10 Top-Rated Things to Do in Fort Walton Beach, FL
The city of Fort Walton Beach is primarily known for its beautiful beaches and good times, but back off the beach is a community with a variety of things to see and do. The attractions are varied and range from historic archaeological sites to Buddhist temples, right through to the retired war machines of the Air Force.
Many of the tourist attractions are close together, so it's easy to see a majority of them in a morning or afternoon. Save these attractions for a cloudy or rainy day, and head directly to the wonderful white sands and warm waters of Okaloosa Island. These are what make Fort Walton a wonderful family destination.
For a look at the best places to visit, have a read through our list of things to do in Fort Walton Beach.
Note: Some businesses may be temporarily closed due to recent global health and safety issues.
1. Enjoy the Beaches on Okaloosa Island
Okaloosa Island is just a short bridge crossing from the city of Fort Walton Beach. Out here is where most visitors to Fort Walton Beach spend their time, and the reason for that is the incredible white-sand beaches that line the eastern shoreline.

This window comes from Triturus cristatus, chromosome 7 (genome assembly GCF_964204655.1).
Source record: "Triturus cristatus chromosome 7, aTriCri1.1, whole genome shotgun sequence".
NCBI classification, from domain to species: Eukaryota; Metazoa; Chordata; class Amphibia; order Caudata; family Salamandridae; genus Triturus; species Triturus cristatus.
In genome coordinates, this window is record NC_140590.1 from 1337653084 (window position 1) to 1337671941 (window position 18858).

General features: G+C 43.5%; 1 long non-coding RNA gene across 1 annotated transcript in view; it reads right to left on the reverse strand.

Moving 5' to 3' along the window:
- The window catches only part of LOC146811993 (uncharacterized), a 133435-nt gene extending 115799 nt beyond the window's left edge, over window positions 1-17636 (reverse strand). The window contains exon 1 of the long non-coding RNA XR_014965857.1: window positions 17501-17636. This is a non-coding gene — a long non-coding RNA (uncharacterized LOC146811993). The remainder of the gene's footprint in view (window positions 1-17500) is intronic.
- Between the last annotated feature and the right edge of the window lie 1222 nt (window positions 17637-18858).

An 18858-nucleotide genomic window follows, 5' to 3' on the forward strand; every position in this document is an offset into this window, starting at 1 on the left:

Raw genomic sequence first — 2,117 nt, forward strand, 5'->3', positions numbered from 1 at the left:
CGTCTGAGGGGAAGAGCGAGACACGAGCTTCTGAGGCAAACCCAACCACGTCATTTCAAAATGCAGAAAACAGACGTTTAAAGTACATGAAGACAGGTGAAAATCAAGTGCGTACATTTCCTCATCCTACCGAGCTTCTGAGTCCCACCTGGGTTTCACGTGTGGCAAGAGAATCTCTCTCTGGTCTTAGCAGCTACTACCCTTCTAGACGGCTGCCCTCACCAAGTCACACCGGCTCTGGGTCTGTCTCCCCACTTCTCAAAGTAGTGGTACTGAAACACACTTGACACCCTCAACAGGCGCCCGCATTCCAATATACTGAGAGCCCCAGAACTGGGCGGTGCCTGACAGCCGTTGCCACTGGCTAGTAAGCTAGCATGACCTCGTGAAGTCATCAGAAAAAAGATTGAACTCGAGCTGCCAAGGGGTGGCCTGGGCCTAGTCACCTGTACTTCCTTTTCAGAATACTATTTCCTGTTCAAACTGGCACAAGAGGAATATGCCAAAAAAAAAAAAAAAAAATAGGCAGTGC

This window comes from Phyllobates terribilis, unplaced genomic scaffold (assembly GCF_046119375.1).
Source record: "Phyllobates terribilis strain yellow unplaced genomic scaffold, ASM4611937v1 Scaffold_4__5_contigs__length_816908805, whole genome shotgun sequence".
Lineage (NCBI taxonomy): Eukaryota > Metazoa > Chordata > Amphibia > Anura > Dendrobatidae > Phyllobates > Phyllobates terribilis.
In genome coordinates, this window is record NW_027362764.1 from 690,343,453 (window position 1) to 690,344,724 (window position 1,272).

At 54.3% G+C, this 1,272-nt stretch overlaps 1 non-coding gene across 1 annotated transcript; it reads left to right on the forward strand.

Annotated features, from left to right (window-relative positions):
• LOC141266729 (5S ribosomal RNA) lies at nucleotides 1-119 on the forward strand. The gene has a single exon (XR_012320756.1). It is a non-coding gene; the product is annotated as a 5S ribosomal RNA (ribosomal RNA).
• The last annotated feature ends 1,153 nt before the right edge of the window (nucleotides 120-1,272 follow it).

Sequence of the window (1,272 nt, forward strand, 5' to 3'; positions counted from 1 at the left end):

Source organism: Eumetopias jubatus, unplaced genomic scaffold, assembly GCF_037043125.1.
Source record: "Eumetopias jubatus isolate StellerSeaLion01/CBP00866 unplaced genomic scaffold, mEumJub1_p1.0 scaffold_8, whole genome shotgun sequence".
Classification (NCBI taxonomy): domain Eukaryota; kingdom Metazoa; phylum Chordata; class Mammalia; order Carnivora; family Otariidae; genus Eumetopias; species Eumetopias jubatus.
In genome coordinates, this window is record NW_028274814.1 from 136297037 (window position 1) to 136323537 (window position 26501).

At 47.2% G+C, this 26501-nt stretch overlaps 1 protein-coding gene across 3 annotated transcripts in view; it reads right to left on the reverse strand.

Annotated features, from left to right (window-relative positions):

Condo towers and resorts stretch along the western part of the island; however, the eastern section is wide open, with state and national parks making for easy access to the stunning beaches.
Okaloosa Island has several sections that are owned by the US Military and, as a result, are completely undeveloped and remain in their natural state. Some areas are open to the public with free passes; others are restricted.
2. The Island Pier and The Boardwalk
One of the top attractions in Fort Walton Beach is the Island Pier (formerly known as the Okaloosa Island Fishing Pier). It's an ideal place to visit if you are an avid angler. Catches here include blue runner, lady fish, pompano, redfish, black drum, and many others. It's one of the hot spots for fishing along Santa Rosa Island.